Dork Diaries has a huge following on Facebook and Twitter and a very active community of followers on the Dork Diaries website. How does “Nikki Maxwell” find the time to keep up with her diaries as well as a blog/online diary, an advice column on the website, and social media?
Rachel: I am very proud of our Facebook, Twitter, and Dork Diaries website following since we’ve gained our loyal fan base the old-fashioned way, mostly by word of mouth. I do receive lots of letters and email (domestic and international) and I even receive mail from entire classrooms and schools. Sometimes there’s a delay in my response to fan mail due to my writing schedule, but I do try to respond to each and every letter as soon as I possibly can.
When it comes to website updates and blog posts, Nikki handles the illustrations and Erin and I are responsible for the blog posts. I also read and moderate all fan comments before they are posted to the site, which can be quite time consuming. Since keeping my website content updated can easily turn into a full-time job, I also utilize my publisher and web designers for the technical and design work as needed.
My dream is to create a website that tweens can go to that is positive, fun, exciting, informative, and safe. Having interactive sections, like the advice columns, keeps the website current and allows kids to see that there are many other individuals out there who have some of the same experiences, interests, and challenges as they do. My website also allows children to interact with other children from different cultures around the world. And, it provides a forum where kids can show their creativity and talent by writing fan stories and posting original artwork that will be read and/or viewed by possibly millions of other children from around the world.
From the “Ask Nikki” blog on DorkDiaries.com
In addition to your work on social media and the website, what projects are each of you working on individually and collaboratively? Will there be books or a series not related to Dork Diaries?
Rachel: The year 2016 will be a monumental one for Team Dork! In April, I will be launching a new series called The Misadventures of Max Crumbly. I’m really excited about this series because kids will have a new hero to root for and laugh with, as Max navigates the pitfalls of middle school and the secrets that literally hide behind a NOT-so-ordinary locker. Dork Diaries fans will be the first to see Max since he’ll be introduced in Dork Diaries Book 10: Tales from a Not-So-Perfect Pet Sitter (Aladdin, October 2015). And Lionsgate/Summit Entertainment, the film studio behind such great book-to-movie adaptations as the Twilight Saga, the Hunger Games trilogy, and the Divergent series, is developing the Dork Diaries movie as we speak! I hope to have more official news soon. Stay tuned! Of course, I will continue to collaborate on the Dork Diaries series with my daughters. Erin and Nikki are especially excited about 2016 because they’ll each start working on their very own children’s book project.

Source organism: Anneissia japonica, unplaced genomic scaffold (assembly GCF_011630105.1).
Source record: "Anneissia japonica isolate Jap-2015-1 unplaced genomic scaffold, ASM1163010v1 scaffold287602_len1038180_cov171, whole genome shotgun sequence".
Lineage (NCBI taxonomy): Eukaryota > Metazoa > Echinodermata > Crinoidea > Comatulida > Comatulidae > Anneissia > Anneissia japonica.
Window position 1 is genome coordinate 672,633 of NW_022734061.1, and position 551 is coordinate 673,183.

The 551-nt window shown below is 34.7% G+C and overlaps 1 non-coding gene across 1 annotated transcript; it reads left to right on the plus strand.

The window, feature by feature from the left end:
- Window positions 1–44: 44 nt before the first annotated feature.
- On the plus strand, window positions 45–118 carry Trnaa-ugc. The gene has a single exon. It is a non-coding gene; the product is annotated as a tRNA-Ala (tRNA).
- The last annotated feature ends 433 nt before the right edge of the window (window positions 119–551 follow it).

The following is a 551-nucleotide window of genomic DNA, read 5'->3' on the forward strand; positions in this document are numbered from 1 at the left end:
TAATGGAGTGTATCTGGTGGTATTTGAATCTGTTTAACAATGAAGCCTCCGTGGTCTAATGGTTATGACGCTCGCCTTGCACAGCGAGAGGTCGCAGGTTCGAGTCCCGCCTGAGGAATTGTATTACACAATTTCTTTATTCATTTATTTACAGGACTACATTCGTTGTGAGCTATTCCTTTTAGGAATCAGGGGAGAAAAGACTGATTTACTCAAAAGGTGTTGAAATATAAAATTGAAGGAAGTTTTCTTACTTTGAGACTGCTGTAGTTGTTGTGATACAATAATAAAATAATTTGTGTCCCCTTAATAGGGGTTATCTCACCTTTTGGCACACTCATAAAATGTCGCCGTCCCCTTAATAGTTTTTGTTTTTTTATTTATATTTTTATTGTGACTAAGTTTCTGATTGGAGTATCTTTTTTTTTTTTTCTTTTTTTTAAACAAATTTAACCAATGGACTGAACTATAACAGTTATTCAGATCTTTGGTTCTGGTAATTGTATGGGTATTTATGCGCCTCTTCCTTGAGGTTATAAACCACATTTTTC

Earlier this year Rachel, you won the NAACP Image Award for Outstanding Literary Work for children. Congratulations!
Rachel: I feel blessed and humbled when I receive any type of award for my work. Each honor inspires me to keep writing and is validation that I am positively impacting my readers. The NAACP Image Award, however, will always stand out because it was given by an organization that truly understands the struggles of African Americans in the fields of motion picture, television, music, and literature, and seeks to increase racial diversity in those fields. I am a cheerleader for diversity in literature, be it a character, author, or publisher. So, receiving this award was validation that my efforts have not gone unnoticed. Writing Dork Diaries is a dream come true! And, sometimes I have to pinch myself to make sure I’m awake and all of this is actually happening to me!
Rachel receiving the 2015 NAACP Image Award
Why is diversity in literature so important in general and to you personally? What was the impetus for your very generous donation last fall to the We Need Diverse Books campaign?
Rachel: Recent data from the U.S. Census Bureau indicates that almost half of American children under the age of five are people of color. We need to make a concerted effort to ensure that the books they’ll be reading are a reflection of the world around them. These books must contain characters as diverse as the children reading them. The We Need Diverse Books campaign advocates for changes in the publishing industry to produce and promote literature that reflects and honors the lives of all young people.
When I’m writing, I want my readers to see themselves in my books and identify with the characters by way of experiences, race, gender, ethnicities, culture, and/or religion. For example, Nikki Maxwell is Caucasian, Zoeysha Ebony Franklin is African American, Chloe Christina Garcia is Latina, Jenny Chen and Lisa Wang are Asian, Sarah Grossman is Jewish, and Violet Baker is an individual who uses a wheelchair. And, these are not even all of my diverse characters. I really feel compelled to be a catalyst for change by doing more and saying more because our children deserve it.